Ethicists are becoming alarmed at the explosive increase in scientific fraud cases – and those are just the ones that were caught.

Fraud on the Rise

It’s a truism that scientific research requires honesty (as with any intellectual endeavor).  For some reason, fraud cases have increased dramatically.  Is it due to better detection and reporting, or to a disturbing trend that no longer values honesty in academia?  Some recent articles weigh in on the problem.

In Nature News Oct 1, an article headlined, “Misconduct is the main cause of life-sciences retractions.”  That’s misconduct in contrast to slipshod error, as Zoe Corbyn expressed:

Conventional wisdom says that most retractions of papers in scientific journals are triggered by unintentional errors. Not so, according to one of the largest-ever studies of retractions. A survey published in Proceedings of the National Academy of Sciences has found that two-thirds of retracted life-sciences papers were stricken from the scientific record because of misconduct such as fraud or suspected fraud — and that journals sometimes soft-pedal the reason.

Results of the survey were published in PNAS (Fang, Steen and Casadevall, “Misconduct accounts for the majority of retracted scientific publications,” PNAS October 1, 2012, doi: 10.1073/pnas.1212247109).  Of the 2,047 retracted papers surveyed, 43% were fraud cases and 24% were due to either duplicate publication or plagiarism.  And this was from leading journals, including Nature, Science, and PNAS itself.  Only a fifth, Science Insider said, were due to mistakes.  Science Magazine (Random Sample, Oct 5) noted that while plagiarism predominated in China, fraud predominated in the United States.  New Scientist said these numbers were “higher than thought.”  The Scientist speculated about the reasons:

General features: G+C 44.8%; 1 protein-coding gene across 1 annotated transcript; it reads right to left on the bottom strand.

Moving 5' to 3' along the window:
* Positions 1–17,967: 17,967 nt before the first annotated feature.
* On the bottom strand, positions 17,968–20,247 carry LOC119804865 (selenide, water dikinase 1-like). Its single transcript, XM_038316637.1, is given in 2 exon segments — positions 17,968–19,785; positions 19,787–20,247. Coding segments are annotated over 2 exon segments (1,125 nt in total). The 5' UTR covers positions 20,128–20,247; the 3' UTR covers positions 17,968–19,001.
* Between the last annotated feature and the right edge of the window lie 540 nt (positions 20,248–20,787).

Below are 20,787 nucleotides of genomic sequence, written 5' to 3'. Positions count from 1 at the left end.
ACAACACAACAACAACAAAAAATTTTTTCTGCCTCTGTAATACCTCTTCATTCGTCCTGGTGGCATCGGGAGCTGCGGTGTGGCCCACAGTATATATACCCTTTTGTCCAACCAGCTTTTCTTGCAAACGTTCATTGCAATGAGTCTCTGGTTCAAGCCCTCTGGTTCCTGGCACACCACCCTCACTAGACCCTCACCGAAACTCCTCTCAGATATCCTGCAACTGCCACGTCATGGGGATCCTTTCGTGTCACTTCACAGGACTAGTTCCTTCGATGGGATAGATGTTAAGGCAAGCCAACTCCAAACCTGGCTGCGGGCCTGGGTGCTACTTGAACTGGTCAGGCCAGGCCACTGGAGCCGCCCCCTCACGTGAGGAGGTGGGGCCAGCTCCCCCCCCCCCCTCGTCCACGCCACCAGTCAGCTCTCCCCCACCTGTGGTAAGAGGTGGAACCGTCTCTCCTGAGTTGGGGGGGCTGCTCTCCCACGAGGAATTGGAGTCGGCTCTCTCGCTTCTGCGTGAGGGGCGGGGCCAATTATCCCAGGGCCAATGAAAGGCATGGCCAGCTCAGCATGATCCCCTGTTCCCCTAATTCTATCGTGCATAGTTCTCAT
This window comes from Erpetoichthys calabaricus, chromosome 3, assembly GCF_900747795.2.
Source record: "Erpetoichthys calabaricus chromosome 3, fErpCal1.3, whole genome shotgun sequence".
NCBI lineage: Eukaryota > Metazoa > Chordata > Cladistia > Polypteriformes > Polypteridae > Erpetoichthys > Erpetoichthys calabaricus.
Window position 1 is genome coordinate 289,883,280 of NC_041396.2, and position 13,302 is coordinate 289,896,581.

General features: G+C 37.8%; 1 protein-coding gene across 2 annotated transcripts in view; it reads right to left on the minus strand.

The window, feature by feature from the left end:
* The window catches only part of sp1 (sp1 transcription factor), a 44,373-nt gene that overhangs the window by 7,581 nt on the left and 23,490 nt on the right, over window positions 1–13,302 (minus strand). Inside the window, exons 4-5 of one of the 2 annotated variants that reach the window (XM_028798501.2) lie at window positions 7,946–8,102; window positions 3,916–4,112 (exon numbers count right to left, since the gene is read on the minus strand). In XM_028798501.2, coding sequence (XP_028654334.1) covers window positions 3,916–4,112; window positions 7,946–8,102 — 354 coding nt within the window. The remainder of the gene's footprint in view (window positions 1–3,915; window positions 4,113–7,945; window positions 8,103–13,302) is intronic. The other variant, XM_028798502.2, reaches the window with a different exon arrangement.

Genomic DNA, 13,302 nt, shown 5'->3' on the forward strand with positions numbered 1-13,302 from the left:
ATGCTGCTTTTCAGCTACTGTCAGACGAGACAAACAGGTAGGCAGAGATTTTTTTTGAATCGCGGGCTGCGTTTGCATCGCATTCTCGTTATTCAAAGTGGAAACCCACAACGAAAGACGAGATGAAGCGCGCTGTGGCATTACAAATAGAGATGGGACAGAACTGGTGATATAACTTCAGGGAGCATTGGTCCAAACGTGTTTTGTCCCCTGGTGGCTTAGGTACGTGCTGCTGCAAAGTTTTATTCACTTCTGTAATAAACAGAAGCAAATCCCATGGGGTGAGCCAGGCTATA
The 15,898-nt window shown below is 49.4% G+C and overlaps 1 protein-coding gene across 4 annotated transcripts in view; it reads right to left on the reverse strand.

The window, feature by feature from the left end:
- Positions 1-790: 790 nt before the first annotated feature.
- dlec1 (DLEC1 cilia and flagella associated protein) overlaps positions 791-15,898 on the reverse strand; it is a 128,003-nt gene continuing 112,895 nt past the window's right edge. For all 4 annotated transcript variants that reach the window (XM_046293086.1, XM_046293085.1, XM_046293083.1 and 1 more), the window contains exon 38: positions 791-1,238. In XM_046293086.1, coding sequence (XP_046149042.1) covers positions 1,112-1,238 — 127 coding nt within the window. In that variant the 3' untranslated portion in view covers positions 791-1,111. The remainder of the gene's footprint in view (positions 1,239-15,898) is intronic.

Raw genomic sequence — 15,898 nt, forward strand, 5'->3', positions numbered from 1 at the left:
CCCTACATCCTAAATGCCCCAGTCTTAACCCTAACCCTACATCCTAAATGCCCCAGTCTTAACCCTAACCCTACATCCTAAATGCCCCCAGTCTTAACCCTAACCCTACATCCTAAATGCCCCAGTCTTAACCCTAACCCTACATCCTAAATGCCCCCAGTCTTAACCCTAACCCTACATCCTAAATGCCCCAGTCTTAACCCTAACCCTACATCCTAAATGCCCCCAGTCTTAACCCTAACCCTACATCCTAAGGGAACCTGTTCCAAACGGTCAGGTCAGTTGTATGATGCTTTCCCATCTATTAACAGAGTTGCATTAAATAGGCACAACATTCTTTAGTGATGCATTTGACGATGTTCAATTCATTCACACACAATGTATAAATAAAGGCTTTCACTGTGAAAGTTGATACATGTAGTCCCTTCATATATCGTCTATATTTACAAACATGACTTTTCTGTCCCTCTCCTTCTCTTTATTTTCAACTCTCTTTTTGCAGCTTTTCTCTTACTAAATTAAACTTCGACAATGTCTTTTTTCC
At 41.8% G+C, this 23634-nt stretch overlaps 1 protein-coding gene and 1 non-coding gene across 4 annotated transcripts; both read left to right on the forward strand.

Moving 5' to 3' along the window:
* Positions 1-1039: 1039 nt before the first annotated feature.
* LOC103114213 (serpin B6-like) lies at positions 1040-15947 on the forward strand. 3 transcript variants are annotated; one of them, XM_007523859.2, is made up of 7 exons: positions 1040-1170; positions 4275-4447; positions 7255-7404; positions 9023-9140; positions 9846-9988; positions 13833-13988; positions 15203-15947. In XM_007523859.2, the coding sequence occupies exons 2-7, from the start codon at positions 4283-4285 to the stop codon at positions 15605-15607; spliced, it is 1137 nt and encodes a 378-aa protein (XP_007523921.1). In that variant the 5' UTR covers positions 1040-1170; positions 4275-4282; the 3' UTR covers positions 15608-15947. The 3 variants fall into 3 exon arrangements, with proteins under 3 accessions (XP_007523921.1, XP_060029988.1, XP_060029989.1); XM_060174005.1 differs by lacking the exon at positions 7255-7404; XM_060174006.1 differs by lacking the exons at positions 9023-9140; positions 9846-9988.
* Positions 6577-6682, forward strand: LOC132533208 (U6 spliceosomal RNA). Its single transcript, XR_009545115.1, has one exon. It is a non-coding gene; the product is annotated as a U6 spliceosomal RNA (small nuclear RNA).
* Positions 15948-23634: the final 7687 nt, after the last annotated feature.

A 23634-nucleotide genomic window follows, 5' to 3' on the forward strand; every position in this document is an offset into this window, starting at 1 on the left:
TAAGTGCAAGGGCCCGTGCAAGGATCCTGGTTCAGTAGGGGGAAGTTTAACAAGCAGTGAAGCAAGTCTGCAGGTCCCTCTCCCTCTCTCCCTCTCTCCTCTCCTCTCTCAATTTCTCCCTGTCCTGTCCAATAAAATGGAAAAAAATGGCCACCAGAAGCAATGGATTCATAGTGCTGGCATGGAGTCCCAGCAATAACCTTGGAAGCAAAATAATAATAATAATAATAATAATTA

The disproportionate number of fraud-related retractions from high-IF journals likely reflects the pressures on scientists to publish impressive data in prestigious journals. “There’s greater reward,” said Resnik, “and more temptation to bend the rules.”

But lots of people work under stress without bending the rules, and temptations hit everyone.  Scientists are supposed to be models of integrity, aren’t they?  Whatever the reason, research misconduct is not a victimless crime.  One of the ethicists conducting the survey wanted to “dispel any notion that scientific misconduct may be a crime that only affects the perpetrators.”  Scientists often publish on issues society really cares about….

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